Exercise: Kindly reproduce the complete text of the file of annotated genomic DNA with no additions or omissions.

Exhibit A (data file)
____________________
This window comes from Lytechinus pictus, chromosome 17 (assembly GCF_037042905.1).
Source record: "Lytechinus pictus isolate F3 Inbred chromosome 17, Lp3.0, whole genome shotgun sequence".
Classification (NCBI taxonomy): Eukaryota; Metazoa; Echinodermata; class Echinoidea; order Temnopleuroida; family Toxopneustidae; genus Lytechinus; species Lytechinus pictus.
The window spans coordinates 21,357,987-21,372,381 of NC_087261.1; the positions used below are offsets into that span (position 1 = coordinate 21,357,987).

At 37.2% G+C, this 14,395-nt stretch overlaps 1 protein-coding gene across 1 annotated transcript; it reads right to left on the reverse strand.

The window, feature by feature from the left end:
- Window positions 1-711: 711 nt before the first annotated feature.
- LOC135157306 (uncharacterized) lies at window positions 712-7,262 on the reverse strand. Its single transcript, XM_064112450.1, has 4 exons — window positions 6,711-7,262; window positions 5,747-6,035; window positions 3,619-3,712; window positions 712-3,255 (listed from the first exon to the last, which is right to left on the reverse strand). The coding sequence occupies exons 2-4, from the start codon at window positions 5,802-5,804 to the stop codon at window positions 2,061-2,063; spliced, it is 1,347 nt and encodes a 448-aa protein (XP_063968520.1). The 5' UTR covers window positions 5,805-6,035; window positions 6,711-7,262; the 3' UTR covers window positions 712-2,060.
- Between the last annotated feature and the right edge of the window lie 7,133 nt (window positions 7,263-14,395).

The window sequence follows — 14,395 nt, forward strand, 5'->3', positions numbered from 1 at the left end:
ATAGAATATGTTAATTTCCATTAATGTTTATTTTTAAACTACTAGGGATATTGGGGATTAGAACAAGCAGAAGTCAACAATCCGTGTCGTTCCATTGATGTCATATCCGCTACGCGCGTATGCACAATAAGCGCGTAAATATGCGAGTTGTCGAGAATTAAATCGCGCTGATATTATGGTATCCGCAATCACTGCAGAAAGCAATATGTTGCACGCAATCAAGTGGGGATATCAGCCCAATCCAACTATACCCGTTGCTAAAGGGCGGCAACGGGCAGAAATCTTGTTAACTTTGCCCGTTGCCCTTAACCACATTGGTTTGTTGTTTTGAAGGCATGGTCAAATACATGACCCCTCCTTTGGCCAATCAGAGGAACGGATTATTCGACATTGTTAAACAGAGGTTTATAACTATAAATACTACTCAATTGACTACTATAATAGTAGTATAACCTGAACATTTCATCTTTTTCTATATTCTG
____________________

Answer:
This window comes from Lytechinus pictus, chromosome 17 (assembly GCF_037042905.1).
Source record: "Lytechinus pictus isolate F3 Inbred chromosome 17, Lp3.0, whole genome shotgun sequence".
Classification (NCBI taxonomy): Eukaryota; Metazoa; Echinodermata; class Echinoidea; order Temnopleuroida; family Toxopneustidae; genus Lytechinus; species Lytechinus pictus.
The window spans coordinates 21,357,987-21,372,381 of NC_087261.1; the positions used below are offsets into that span (position 1 = coordinate 21,357,987).

At 37.2% G+C, this 14,395-nt stretch overlaps 1 protein-coding gene across 1 annotated transcript; it reads right to left on the reverse strand.

The window, feature by feature from the left end:
- Window positions 1-711: 711 nt before the first annotated feature.
- LOC135157306 (uncharacterized) lies at window positions 712-7,262 on the reverse strand. Its single transcript, XM_064112450.1, has 4 exons — window positions 6,711-7,262; window positions 5,747-6,035; window positions 3,619-3,712; window positions 712-3,255 (listed from the first exon to the last, which is right to left on the reverse strand). The coding sequence occupies exons 2-4, from the start codon at window positions 5,802-5,804 to the stop codon at window positions 2,061-2,063; spliced, it is 1,347 nt and encodes a 448-aa protein (XP_063968520.1). The 5' UTR covers window positions 5,805-6,035; window positions 6,711-7,262; the 3' UTR covers window positions 712-2,060.
- Between the last annotated feature and the right edge of the window lie 7,133 nt (window positions 7,263-14,395).

The window sequence follows — 14,395 nt, forward strand, 5'->3', positions numbered from 1 at the left end:
ATAGAATATGTTAATTTCCATTAATGTTTATTTTTAAACTACTAGGGATATTGGGGATTAGAACAAGCAGAAGTCAACAATCCGTGTCGTTCCATTGATGTCATATCCGCTACGCGCGTATGCACAATAAGCGCGTAAATATGCGAGTTGTCGAGAATTAAATCGCGCTGATATTATGGTATCCGCAATCACTGCAGAAAGCAATATGTTGCACGCAATCAAGTGGGGATATCAGCCCAATCCAACTATACCCGTTGCTAAAGGGCGGCAACGGGCAGAAATCTTGTTAACTTTGCCCGTTGCCCTTAACCACATTGGTTTGTTGTTTTGAAGGCATGGTCAAATACATGACCCCTCCTTTGGCCAATCAGAGGAACGGATTATTCGACATTGTTAAACAGAGGTTTATAACTATAAATACTACTCAATTGACTACTATAATAGTAGTATAACCTGAACATTTCATCTTTTTCTATATTCTG